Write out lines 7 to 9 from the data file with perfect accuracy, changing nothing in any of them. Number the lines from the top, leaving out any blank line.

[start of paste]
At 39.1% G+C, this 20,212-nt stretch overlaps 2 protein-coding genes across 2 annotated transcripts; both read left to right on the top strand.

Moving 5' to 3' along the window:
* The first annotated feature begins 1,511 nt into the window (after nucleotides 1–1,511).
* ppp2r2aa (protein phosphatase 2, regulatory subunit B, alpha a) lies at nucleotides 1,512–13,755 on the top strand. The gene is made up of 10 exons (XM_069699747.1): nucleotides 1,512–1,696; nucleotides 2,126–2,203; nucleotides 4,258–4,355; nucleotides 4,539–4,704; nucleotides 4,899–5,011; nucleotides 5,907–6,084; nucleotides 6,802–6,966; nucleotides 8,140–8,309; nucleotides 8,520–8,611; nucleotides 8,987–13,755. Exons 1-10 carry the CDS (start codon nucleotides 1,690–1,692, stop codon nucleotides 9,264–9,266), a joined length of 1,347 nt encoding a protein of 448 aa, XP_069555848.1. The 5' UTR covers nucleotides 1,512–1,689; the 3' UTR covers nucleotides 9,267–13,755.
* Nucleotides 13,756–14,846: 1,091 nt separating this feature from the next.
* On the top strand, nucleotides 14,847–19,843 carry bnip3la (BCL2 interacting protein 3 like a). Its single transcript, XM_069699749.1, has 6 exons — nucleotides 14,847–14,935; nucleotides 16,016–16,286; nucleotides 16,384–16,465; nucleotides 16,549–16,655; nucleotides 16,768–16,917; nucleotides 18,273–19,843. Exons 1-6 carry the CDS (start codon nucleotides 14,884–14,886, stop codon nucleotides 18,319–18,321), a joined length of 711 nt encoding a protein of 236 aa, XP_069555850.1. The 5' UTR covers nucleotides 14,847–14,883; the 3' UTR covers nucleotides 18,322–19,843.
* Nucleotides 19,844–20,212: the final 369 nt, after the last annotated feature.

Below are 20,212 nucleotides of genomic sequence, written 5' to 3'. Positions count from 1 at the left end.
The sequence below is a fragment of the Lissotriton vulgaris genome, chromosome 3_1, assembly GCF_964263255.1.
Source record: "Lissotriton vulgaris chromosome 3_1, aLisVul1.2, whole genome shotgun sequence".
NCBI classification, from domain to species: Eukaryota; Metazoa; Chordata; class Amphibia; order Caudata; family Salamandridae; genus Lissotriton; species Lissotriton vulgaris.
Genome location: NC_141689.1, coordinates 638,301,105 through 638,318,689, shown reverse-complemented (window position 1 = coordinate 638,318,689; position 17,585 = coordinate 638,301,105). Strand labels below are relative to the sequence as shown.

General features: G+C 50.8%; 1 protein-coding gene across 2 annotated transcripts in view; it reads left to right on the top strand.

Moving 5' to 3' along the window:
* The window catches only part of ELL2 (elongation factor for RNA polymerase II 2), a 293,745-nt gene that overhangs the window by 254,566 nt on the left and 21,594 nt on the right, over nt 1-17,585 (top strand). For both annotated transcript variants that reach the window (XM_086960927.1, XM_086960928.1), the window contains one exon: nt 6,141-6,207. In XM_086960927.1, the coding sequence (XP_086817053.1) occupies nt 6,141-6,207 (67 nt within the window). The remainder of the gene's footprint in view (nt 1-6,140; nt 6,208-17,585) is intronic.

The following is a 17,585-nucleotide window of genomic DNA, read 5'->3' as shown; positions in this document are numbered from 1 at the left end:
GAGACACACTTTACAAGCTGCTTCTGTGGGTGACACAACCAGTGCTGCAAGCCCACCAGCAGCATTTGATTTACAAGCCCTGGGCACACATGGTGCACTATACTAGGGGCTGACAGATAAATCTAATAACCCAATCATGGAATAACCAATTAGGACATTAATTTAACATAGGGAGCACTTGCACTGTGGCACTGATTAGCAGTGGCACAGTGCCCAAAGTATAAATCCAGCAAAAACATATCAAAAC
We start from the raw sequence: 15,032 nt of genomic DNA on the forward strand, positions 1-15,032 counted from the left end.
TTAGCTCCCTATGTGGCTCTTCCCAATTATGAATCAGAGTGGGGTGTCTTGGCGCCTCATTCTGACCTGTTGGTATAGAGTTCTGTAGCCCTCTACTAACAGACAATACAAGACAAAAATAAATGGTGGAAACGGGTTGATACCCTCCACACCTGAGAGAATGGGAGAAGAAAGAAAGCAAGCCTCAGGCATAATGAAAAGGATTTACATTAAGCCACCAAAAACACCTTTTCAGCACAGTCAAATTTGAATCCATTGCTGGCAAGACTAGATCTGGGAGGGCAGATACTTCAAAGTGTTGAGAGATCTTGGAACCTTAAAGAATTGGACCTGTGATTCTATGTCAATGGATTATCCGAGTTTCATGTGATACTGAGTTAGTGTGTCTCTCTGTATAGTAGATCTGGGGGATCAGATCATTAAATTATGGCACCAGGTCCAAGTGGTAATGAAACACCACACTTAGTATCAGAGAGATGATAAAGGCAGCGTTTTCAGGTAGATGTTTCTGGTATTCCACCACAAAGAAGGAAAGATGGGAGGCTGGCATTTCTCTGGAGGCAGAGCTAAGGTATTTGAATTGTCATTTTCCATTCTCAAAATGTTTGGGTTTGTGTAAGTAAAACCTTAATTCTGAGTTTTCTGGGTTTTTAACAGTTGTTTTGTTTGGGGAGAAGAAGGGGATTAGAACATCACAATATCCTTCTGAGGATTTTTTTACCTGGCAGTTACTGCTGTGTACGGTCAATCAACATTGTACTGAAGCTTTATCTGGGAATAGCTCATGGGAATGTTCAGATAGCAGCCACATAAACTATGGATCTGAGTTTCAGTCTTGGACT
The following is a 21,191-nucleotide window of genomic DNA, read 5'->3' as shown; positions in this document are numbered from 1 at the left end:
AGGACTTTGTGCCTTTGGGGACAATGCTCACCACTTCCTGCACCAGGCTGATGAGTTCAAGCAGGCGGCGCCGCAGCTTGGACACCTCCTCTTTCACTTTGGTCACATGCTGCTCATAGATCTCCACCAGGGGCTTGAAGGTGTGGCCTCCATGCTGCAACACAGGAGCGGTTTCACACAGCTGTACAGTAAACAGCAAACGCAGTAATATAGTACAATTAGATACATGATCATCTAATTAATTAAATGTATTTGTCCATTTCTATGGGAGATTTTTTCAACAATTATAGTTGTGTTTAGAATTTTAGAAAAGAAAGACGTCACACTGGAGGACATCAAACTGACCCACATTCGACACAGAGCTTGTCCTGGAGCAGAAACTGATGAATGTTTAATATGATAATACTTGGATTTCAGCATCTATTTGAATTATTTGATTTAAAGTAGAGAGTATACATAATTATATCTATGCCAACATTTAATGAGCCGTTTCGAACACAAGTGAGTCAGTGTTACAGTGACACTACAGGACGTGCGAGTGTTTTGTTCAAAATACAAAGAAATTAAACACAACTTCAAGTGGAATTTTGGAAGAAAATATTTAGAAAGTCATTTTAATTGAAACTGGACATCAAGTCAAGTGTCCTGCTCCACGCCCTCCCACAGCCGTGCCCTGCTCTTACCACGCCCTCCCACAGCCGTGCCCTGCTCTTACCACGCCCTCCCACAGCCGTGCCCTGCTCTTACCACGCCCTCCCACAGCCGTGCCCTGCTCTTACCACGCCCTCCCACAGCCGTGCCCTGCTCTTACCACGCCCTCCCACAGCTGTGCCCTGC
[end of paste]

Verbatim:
* Nucleotides 19,844–20,212: the final 369 nt, after the last annotated feature.

Below are 20,212 nucleotides of genomic sequence, written 5' to 3'. Positions count from 1 at the left end.
The sequence below is a fragment of the Lissotriton vulgaris genome, chromosome 3_1, assembly GCF_964263255.1.